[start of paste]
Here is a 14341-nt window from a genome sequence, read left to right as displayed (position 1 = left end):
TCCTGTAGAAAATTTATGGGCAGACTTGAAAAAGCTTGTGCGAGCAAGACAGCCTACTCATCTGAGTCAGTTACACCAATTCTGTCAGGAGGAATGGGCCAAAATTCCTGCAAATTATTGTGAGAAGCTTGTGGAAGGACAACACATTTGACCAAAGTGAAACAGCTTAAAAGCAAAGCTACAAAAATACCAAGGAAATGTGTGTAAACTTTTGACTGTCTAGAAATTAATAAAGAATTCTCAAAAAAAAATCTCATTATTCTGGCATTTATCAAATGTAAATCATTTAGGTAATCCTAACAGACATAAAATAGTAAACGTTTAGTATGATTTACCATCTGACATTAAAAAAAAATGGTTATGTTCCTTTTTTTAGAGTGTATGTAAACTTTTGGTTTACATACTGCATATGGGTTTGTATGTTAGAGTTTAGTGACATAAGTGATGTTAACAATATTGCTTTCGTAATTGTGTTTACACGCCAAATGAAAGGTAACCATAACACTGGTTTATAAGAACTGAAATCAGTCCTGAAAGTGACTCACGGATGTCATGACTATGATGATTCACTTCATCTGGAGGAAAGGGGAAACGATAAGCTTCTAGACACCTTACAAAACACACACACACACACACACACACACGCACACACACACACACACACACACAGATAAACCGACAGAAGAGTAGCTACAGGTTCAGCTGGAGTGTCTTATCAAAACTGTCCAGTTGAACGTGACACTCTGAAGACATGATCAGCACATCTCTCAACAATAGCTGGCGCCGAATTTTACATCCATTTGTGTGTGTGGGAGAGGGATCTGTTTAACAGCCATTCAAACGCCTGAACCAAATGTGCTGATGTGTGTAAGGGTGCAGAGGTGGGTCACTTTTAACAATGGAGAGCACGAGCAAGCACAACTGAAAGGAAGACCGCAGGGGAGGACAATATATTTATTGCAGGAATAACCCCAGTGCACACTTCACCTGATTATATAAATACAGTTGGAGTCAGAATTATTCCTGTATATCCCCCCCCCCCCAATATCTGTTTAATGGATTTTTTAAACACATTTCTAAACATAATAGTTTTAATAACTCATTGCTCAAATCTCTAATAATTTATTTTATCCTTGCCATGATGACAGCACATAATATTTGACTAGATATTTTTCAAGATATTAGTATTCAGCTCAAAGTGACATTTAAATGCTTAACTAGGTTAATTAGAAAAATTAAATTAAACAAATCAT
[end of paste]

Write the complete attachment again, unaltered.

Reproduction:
Here is a 14341-nt window from a genome sequence, read left to right as displayed (position 1 = left end):
TCCTGTAGAAAATTTATGGGCAGACTTGAAAAAGCTTGTGCGAGCAAGACAGCCTACTCATCTGAGTCAGTTACACCAATTCTGTCAGGAGGAATGGGCCAAAATTCCTGCAAATTATTGTGAGAAGCTTGTGGAAGGACAACACATTTGACCAAAGTGAAACAGCTTAAAAGCAAAGCTACAAAAATACCAAGGAAATGTGTGTAAACTTTTGACTGTCTAGAAATTAATAAAGAATTCTCAAAAAAAAATCTCATTATTCTGGCATTTATCAAATGTAAATCATTTAGGTAATCCTAACAGACATAAAATAGTAAACGTTTAGTATGATTTACCATCTGACATTAAAAAAAAATGGTTATGTTCCTTTTTTTAGAGTGTATGTAAACTTTTGGTTTACATACTGCATATGGGTTTGTATGTTAGAGTTTAGTGACATAAGTGATGTTAACAATATTGCTTTCGTAATTGTGTTTACACGCCAAATGAAAGGTAACCATAACACTGGTTTATAAGAACTGAAATCAGTCCTGAAAGTGACTCACGGATGTCATGACTATGATGATTCACTTCATCTGGAGGAAAGGGGAAACGATAAGCTTCTAGACACCTTACAAAACACACACACACACACACACACACACGCACACACACACACACACACACACAGATAAACCGACAGAAGAGTAGCTACAGGTTCAGCTGGAGTGTCTTATCAAAACTGTCCAGTTGAACGTGACACTCTGAAGACATGATCAGCACATCTCTCAACAATAGCTGGCGCCGAATTTTACATCCATTTGTGTGTGTGGGAGAGGGATCTGTTTAACAGCCATTCAAACGCCTGAACCAAATGTGCTGATGTGTGTAAGGGTGCAGAGGTGGGTCACTTTTAACAATGGAGAGCACGAGCAAGCACAACTGAAAGGAAGACCGCAGGGGAGGACAATATATTTATTGCAGGAATAACCCCAGTGCACACTTCACCTGATTATATAAATACAGTTGGAGTCAGAATTATTCCTGTATATCCCCCCCCCCCCAATATCTGTTTAATGGATTTTTTAAACACATTTCTAAACATAATAGTTTTAATAACTCATTGCTCAAATCTCTAATAATTTATTTTATCCTTGCCATGATGACAGCACATAATATTTGACTAGATATTTTTCAAGATATTAGTATTCAGCTCAAAGTGACATTTAAATGCTTAACTAGGTTAATTAGAAAAATTAAATTAAACAAATCAT